Supreme Court overturns direct-provision welfare ruling
Court of Appeal had ruled law preventing payment of benefit to Irish citizen child in direct provision was unconstitutional
Photograph: Cyril Byrne/The Irish Times
The Supreme Court has overturned a significant finding that a social welfare law preventing payment of child benefit to an Irish citizen child in direct provision solely because of her mother’s immigration status is unconstitutional.
A five-judge Supreme Court ruled on Thursday the Court of Appeal had, in finding unconstitutionality, erred in focusing on the status of the child for whom benefit may be payable rather than on the status of the “claimant” for child benefit, her mother.
Bearing that in mind, the relevant provisions of the Social Welfare Act did not give rise to any inequality of treatment in terms of those entitled to claim child benefit, Ms Justice Elizabeth Dunne held.
Concurring, Mr Justice Donal O’Donnell said the distinction in the Act relates to the “particular” immigration status of the “claimant” for the benefit and not the citizenship of that person or any child.
It is possible to argue the policy “could have been different, and more generous, or its application more nuanced”, but it is “not possible to contend that it impermissibly discriminates, still less on the grounds of citizenship.”
The formal making of a declaration of unconstitutionality concerning Section 246(6) and 246(7) of the 2005 Act had been suspended pending the appeal and will not now proceed.
In their concurring judgments, Ms Justice Dunne and Mr Justice O’Donnell allowed the appeal by the State, represented by Frank Callanan SC, Rory Mulcahy SC and Alex Caffrey BL, over the Court of Appeal’s June 2018 decision. The Chief Justice Mr Justice Frank Clarke, Mr Justice Peter Charleton and Ms Justice Iseult O’Malley agreed.
The appeal concerned two cases, heard together, where the core question was precisely when a child benefit payment arises to parents whose immigration status has not yet been finally determined but where a child of theirs has status as an Irish citizen or refugee.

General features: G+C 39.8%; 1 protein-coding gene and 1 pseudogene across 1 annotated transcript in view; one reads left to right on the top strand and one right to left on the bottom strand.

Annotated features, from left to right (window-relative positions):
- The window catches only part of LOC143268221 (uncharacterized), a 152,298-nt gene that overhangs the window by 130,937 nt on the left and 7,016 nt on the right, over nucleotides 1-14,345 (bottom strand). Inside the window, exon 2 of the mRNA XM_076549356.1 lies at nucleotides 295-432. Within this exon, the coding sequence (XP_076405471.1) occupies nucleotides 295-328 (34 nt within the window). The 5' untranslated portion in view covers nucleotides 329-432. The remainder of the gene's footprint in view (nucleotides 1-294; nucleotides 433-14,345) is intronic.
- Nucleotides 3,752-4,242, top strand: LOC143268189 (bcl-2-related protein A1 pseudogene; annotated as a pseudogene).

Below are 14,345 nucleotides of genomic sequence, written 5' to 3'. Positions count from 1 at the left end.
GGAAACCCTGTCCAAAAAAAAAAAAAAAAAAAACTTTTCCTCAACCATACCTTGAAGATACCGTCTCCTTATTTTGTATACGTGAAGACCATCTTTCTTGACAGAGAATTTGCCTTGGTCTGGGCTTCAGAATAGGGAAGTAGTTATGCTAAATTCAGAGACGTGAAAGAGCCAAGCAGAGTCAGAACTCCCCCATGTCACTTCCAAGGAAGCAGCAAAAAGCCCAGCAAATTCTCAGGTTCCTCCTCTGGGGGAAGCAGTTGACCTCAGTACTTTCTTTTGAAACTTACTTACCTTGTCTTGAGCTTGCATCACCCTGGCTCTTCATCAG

The four-year-old-girl, referred to as Emma (not her real name), lives in direct provision with her Nigerian mother.
Her father is a naturalised Irish citizen, but the couple’s relationship broke down sometime after her birth.
Emma’s mother sought child benefit in October 2015 but was refused until she got residency status in January 2016.
Emma has a hereditary blood disease, and the mother said they were living in difficult circumstances in direct provision.
In finding for Emma, the Court of Appeal said child benefit is “designed for the benefit of the child”, even if made payable to the qualifying parent, and the failure to treat Emma equally to other Irish citizen children breached the equality provisions under Article 40.1 of the Constitution.
In her judgment, Ms Justice Dunne said the Court of Appeal erred in concluding Emma, as an Irish citizen resident here, had a strong claim to be treated in the same way as fellow citizens similarly resident here.
The Court of Appeal should have considered the position of her mother to whom child benefit would be payable provided her mother met the eligibility requirements of the 2005 Act, she said.
Child benefit is payable to a “qualified person” who must be habitually resident in the State and, because Emma’s mother did not have refugee status or permission to reside at the relevant time, she did not have habitual residence.
There was no difference in treatment between the mother and any other qualified person in terms of the habitual residence requirement, she said. Once the mother’s status changed and she got permission to remain on the basis of being the mother of an Irish citizen child, the mother was treated in the same way as any other qualified person.
The 2005 Act thus does not give rise to inequality of treatment in terms of those entitled to claim child benefit, she held.
She held the Court of Appeal made a similar error in the second case in focusing on the position of the child rather than his mother as claimant.
That case involved an Afghan couple and their four children living in direct provision who got permission to remain here in September 2015 on the basis of their youngest child, referred to as Michael, aged six, getting refugee status in January 2015.
Ms Justice Dunne held the Court of Appeal erred in finding child benefit should have been payable to the mother from the date upon which Michael secured refugee status rather than when the family got permission to remain.